Rosh Hashanah starts at sundown on Wednesday this week. I’m likely to be occupied with other items this week (not the least of which is two days of continuing legal education in a facility that charges about $40/day for “real” WiFi) and thus won’t end up with an original, dedicated Rosh Hashanah post. Instead, I’ll provide links to materials from others in the Humanistic Jewish world (and some of my own), as I know this would be a helpful consolidation of resources for some of my readers who have looked for resources but sometimes find their searches coming up short.
Proviso: I know I won’t come close to getting everything; if I miss something you think is important, please let me know and I’ll edit the post if it’s appropriate.
First, if you find yourself near a community, I would encourage you by all means to look into attendance to see what a secular, cultural, and/or humanistic Jewish Rosh Hashanah celebration can be like. But be aware: you may not know there’s a community nearby, even if there is one! Please check the directories. The Society for Humanistic Judaism and the Congress of Secular Jewish Organizations both have directories of affiliated groups–schools, congregations, fellowships, etc.–that offer secular and humanistic High Holidays experiences. As always, there’s more available in the larger established Jewish communities than in the “hinterlands” (see, e.g., Indianapolis!).
If you’re after books, dvds, and the like, check the SHJ’s site, the CSJO’s site, and the International Institute for Secular Humanistic Judaism’s site for resources you can purchase, including holiday resource kits and Rabbi Sherwin Wine’s book, Celebration. Also, Rabbi Judith Seid’s God-Optional Judaism (available on Amazon, etc.) has a discussion of adapting the holidays for a cultural approach to Judaism. And don’t hesitate to look at books that give an honest appraisal of the history of how holidays have developed; Hayyim Schauss’s oldie-but-goodie The Jewish Festivals, and Art Waskow’s Seasons of Our Joy are good choices, though note that with Waskow his Jewish Renewal-centered approach shines through quite often.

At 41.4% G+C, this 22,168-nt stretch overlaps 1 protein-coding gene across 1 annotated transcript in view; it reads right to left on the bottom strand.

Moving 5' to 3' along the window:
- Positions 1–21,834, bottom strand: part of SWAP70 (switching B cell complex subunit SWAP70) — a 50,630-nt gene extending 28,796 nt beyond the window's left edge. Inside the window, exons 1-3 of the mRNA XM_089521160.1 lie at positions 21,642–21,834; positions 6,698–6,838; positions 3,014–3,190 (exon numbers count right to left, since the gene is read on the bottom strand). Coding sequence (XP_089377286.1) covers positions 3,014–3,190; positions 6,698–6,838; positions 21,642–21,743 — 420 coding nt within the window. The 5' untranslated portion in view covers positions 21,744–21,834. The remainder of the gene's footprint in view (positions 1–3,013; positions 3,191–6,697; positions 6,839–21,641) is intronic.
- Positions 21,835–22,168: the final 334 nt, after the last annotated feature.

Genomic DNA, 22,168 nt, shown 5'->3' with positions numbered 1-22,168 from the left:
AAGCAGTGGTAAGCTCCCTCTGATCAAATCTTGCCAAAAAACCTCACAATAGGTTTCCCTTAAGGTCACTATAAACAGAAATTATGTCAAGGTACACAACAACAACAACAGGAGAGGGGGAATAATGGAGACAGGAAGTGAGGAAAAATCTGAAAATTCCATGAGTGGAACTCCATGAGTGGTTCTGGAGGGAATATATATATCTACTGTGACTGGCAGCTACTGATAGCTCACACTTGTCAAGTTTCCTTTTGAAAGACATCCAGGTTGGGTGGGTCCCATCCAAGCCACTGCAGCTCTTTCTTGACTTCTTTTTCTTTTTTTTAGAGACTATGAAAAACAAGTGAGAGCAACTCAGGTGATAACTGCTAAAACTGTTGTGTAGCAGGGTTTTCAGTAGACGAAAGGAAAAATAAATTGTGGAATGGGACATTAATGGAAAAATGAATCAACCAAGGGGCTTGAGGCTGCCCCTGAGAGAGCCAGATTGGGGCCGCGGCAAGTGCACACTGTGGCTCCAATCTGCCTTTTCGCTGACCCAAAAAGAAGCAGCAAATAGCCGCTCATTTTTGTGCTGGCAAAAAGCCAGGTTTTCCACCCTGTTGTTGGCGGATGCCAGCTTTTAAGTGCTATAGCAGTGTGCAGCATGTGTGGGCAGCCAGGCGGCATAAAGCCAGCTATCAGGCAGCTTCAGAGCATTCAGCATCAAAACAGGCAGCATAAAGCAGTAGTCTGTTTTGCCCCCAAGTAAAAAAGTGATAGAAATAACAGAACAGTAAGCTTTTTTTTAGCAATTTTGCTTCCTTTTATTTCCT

Looking for quick or cost-free fixes? The SHJ has a nice article that talks about the tradition and the Secular Humanistic Jewish take on Rosh Hashanah. Especially helpful are the list of themes at the end of the article.
The SHJ YouTube channel also has excellent video presentations. Rabbi Jeffrey Falick (rabbi at The Birmingham Temple and author of The Atheist Rabbi blog) has a Rosh Hashanah video on the channel; Rabbi Falick also has blog posts that come up under a search for Rosh Hashanah on his site. Rabbi Miriam Jerris (rabbi for SHJ as a whole) is in two videos. One is about Rosh Hashanah as cultural experience. The other features discussions with Rabbis Peter Schweitzer (rabbi at the SHJ-affiliated City Congregation for Humanistic Judaism in New York) and Frank Tamburello about how humanistic and secular Jews celebrate Rosh Hashanah. (Rabbi Schweitzer also has a video on the City Congregation site about the High Holidays.)
Rabbi Adam Chalom of Kol Hadash Humanistic Congregation in Illinois regularly posts the text of his Rosh Hashanah and Yom Kippur sermons on his blog, Shalom from Rabbi Chalom. Last years’ sermons can also be downloaded from Kol Hadash’s podcast stream, which is available from the congregation’s website and on iTunes. The themes for this year’s sermons have already been posted.
Machar, the SHJ-affiliated synagogue in the Washington, D.C., area, has its Rosh Hashanah liturgy from 2011 online. The post for this year’s events has a brief discussion of the celebration of the holiday at Machar.
Boston University’s BU Today has an article on secular observances of Rosh Hashanah and Yom Kippur. The Peretz Centre for Secular Jewish Culture has a secular Rosh Hashanah liturgy on its site.
Finally, a couple of things I’ve written, so that I can find them all in one place!
I’ll try to keep this list updated and reposted each year. If we don’t interact before the holidays roll around, L’shanah tovah u’metukah – may you have a good and sweet new year!
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